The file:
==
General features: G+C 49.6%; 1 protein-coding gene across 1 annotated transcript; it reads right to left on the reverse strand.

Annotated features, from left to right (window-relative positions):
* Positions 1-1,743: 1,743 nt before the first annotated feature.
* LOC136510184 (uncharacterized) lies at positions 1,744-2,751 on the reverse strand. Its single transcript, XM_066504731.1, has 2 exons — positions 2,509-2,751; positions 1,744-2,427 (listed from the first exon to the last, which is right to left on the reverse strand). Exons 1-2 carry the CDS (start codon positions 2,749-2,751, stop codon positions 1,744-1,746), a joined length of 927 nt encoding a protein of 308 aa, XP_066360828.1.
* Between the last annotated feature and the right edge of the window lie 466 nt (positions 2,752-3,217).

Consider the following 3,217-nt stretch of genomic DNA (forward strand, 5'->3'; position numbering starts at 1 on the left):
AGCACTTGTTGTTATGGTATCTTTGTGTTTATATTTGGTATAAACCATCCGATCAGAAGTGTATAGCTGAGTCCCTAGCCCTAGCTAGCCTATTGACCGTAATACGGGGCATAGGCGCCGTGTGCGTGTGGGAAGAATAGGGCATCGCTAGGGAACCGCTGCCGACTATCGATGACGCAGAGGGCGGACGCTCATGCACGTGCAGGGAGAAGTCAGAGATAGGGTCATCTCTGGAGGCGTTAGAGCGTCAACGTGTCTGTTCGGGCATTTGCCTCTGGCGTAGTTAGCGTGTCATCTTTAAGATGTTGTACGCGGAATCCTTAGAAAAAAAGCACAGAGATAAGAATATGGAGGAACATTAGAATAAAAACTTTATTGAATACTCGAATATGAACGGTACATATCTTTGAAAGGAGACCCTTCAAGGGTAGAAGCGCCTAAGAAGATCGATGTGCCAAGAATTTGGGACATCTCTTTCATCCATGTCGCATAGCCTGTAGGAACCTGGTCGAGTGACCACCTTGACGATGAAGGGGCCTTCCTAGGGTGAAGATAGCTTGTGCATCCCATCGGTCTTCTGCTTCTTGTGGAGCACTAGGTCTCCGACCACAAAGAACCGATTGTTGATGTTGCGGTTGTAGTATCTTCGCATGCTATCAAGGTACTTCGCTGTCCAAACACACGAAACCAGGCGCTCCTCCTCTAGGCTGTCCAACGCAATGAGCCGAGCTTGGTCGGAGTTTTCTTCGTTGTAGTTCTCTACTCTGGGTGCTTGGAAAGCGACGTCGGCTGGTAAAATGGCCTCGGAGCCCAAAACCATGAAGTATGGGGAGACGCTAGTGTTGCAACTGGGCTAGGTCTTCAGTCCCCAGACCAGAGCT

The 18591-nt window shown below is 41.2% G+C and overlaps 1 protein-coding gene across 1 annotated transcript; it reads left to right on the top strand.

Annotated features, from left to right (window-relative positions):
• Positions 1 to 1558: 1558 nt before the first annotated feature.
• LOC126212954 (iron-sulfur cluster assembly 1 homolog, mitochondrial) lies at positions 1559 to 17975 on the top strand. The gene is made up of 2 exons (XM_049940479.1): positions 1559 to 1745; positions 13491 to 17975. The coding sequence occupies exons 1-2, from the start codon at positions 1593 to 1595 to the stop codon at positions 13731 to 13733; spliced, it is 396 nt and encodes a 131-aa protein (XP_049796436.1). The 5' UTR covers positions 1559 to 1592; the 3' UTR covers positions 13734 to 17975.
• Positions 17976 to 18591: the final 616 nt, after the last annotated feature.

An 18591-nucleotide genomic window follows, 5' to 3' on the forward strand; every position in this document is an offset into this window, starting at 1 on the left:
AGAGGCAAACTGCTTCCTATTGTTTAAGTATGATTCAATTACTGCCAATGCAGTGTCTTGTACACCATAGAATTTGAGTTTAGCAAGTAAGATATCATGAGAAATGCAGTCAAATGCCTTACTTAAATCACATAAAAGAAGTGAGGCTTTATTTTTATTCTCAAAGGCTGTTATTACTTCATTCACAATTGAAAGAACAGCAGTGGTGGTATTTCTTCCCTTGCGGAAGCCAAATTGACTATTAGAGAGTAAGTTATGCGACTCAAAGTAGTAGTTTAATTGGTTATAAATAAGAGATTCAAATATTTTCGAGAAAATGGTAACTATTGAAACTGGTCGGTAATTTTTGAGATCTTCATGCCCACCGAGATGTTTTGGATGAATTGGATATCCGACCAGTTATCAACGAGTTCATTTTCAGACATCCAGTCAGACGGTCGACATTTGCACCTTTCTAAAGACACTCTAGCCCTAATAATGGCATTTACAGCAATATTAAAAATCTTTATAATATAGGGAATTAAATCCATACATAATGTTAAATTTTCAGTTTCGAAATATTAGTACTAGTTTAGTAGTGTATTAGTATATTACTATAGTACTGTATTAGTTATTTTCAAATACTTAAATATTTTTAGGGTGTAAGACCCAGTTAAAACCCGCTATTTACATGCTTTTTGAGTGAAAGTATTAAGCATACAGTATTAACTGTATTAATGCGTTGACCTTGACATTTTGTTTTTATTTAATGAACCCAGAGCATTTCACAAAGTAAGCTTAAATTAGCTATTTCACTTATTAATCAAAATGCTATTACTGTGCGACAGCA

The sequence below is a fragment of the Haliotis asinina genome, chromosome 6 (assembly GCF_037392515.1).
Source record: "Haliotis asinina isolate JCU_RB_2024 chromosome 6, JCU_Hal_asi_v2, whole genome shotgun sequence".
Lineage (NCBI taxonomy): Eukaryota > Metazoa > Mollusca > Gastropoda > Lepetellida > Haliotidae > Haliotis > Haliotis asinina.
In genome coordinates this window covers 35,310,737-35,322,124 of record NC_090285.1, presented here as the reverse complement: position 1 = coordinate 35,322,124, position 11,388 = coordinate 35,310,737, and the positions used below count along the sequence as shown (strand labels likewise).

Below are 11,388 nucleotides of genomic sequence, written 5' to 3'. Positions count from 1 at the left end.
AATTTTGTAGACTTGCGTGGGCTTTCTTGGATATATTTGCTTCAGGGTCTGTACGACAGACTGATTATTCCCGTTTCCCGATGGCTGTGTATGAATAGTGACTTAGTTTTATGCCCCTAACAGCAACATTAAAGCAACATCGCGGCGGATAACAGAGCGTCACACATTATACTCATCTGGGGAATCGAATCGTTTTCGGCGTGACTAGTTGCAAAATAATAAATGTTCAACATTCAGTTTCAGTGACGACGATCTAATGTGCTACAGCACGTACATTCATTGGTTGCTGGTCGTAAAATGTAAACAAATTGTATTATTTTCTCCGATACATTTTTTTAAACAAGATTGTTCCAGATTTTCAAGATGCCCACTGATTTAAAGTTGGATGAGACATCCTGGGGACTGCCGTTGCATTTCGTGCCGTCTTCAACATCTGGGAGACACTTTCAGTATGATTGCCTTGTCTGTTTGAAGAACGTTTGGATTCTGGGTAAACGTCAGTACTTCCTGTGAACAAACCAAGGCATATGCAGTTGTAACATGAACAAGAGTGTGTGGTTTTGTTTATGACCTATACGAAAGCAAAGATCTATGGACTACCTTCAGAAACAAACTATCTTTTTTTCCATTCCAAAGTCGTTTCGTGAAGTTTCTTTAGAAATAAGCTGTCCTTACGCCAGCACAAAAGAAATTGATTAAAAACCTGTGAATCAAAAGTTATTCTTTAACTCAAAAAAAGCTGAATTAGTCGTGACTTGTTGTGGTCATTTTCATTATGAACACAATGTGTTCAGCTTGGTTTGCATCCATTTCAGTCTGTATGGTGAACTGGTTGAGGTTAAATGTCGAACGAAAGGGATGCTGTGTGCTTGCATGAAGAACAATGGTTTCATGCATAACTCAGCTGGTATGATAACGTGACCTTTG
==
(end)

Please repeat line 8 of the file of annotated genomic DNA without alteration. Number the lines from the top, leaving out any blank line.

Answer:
The 18591-nt window shown below is 41.2% G+C and overlaps 1 protein-coding gene across 1 annotated transcript; it reads left to right on the top strand.